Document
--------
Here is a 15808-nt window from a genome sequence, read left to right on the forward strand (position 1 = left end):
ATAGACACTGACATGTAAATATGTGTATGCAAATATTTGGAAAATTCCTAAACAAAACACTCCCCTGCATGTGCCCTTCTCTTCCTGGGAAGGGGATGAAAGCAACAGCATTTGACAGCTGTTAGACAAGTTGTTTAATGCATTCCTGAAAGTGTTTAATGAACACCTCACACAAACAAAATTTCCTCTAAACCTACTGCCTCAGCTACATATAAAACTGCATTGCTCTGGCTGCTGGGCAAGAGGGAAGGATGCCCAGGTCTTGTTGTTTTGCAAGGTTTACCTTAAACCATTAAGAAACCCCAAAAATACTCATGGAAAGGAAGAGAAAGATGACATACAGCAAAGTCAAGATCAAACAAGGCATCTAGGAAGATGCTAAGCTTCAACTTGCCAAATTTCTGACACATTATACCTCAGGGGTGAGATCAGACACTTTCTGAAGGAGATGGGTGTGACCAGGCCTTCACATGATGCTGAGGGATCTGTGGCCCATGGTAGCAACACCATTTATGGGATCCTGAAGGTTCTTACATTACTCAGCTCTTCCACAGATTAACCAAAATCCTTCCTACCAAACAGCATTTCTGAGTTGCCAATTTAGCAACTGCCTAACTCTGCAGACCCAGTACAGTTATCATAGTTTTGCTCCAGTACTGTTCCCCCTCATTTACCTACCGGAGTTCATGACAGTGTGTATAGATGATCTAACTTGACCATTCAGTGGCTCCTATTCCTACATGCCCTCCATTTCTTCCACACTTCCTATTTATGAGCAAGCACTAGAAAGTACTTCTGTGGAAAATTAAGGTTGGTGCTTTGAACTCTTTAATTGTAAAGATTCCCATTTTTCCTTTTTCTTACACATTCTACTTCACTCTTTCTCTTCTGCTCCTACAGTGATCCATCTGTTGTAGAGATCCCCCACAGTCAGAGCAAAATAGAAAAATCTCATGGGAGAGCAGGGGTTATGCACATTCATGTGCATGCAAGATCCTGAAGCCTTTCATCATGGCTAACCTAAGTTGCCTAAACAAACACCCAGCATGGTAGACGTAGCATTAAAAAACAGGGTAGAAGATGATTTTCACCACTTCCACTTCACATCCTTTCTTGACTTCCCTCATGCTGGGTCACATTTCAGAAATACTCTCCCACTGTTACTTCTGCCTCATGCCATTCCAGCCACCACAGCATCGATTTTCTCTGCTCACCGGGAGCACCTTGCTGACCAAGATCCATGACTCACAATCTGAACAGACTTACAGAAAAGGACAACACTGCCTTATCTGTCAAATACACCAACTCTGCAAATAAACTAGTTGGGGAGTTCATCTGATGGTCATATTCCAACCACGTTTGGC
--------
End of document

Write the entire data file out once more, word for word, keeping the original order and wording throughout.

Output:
Here is a 15808-nt window from a genome sequence, read left to right on the forward strand (position 1 = left end):
ATAGACACTGACATGTAAATATGTGTATGCAAATATTTGGAAAATTCCTAAACAAAACACTCCCCTGCATGTGCCCTTCTCTTCCTGGGAAGGGGATGAAAGCAACAGCATTTGACAGCTGTTAGACAAGTTGTTTAATGCATTCCTGAAAGTGTTTAATGAACACCTCACACAAACAAAATTTCCTCTAAACCTACTGCCTCAGCTACATATAAAACTGCATTGCTCTGGCTGCTGGGCAAGAGGGAAGGATGCCCAGGTCTTGTTGTTTTGCAAGGTTTACCTTAAACCATTAAGAAACCCCAAAAATACTCATGGAAAGGAAGAGAAAGATGACATACAGCAAAGTCAAGATCAAACAAGGCATCTAGGAAGATGCTAAGCTTCAACTTGCCAAATTTCTGACACATTATACCTCAGGGGTGAGATCAGACACTTTCTGAAGGAGATGGGTGTGACCAGGCCTTCACATGATGCTGAGGGATCTGTGGCCCATGGTAGCAACACCATTTATGGGATCCTGAAGGTTCTTACATTACTCAGCTCTTCCACAGATTAACCAAAATCCTTCCTACCAAACAGCATTTCTGAGTTGCCAATTTAGCAACTGCCTAACTCTGCAGACCCAGTACAGTTATCATAGTTTTGCTCCAGTACTGTTCCCCCTCATTTACCTACCGGAGTTCATGACAGTGTGTATAGATGATCTAACTTGACCATTCAGTGGCTCCTATTCCTACATGCCCTCCATTTCTTCCACACTTCCTATTTATGAGCAAGCACTAGAAAGTACTTCTGTGGAAAATTAAGGTTGGTGCTTTGAACTCTTTAATTGTAAAGATTCCCATTTTTCCTTTTTCTTACACATTCTACTTCACTCTTTCTCTTCTGCTCCTACAGTGATCCATCTGTTGTAGAGATCCCCCACAGTCAGAGCAAAATAGAAAAATCTCATGGGAGAGCAGGGGTTATGCACATTCATGTGCATGCAAGATCCTGAAGCCTTTCATCATGGCTAACCTAAGTTGCCTAAACAAACACCCAGCATGGTAGACGTAGCATTAAAAAACAGGGTAGAAGATGATTTTCACCACTTCCACTTCACATCCTTTCTTGACTTCCCTCATGCTGGGTCACATTTCAGAAATACTCTCCCACTGTTACTTCTGCCTCATGCCATTCCAGCCACCACAGCATCGATTTTCTCTGCTCACCGGGAGCACCTTGCTGACCAAGATCCATGACTCACAATCTGAACAGACTTACAGAAAAGGACAACACTGCCTTATCTGTCAAATACACCAACTCTGCAAATAAACTAGTTGGGGAGTTCATCTGATGGTCATATTCCAACCACGTTTGGC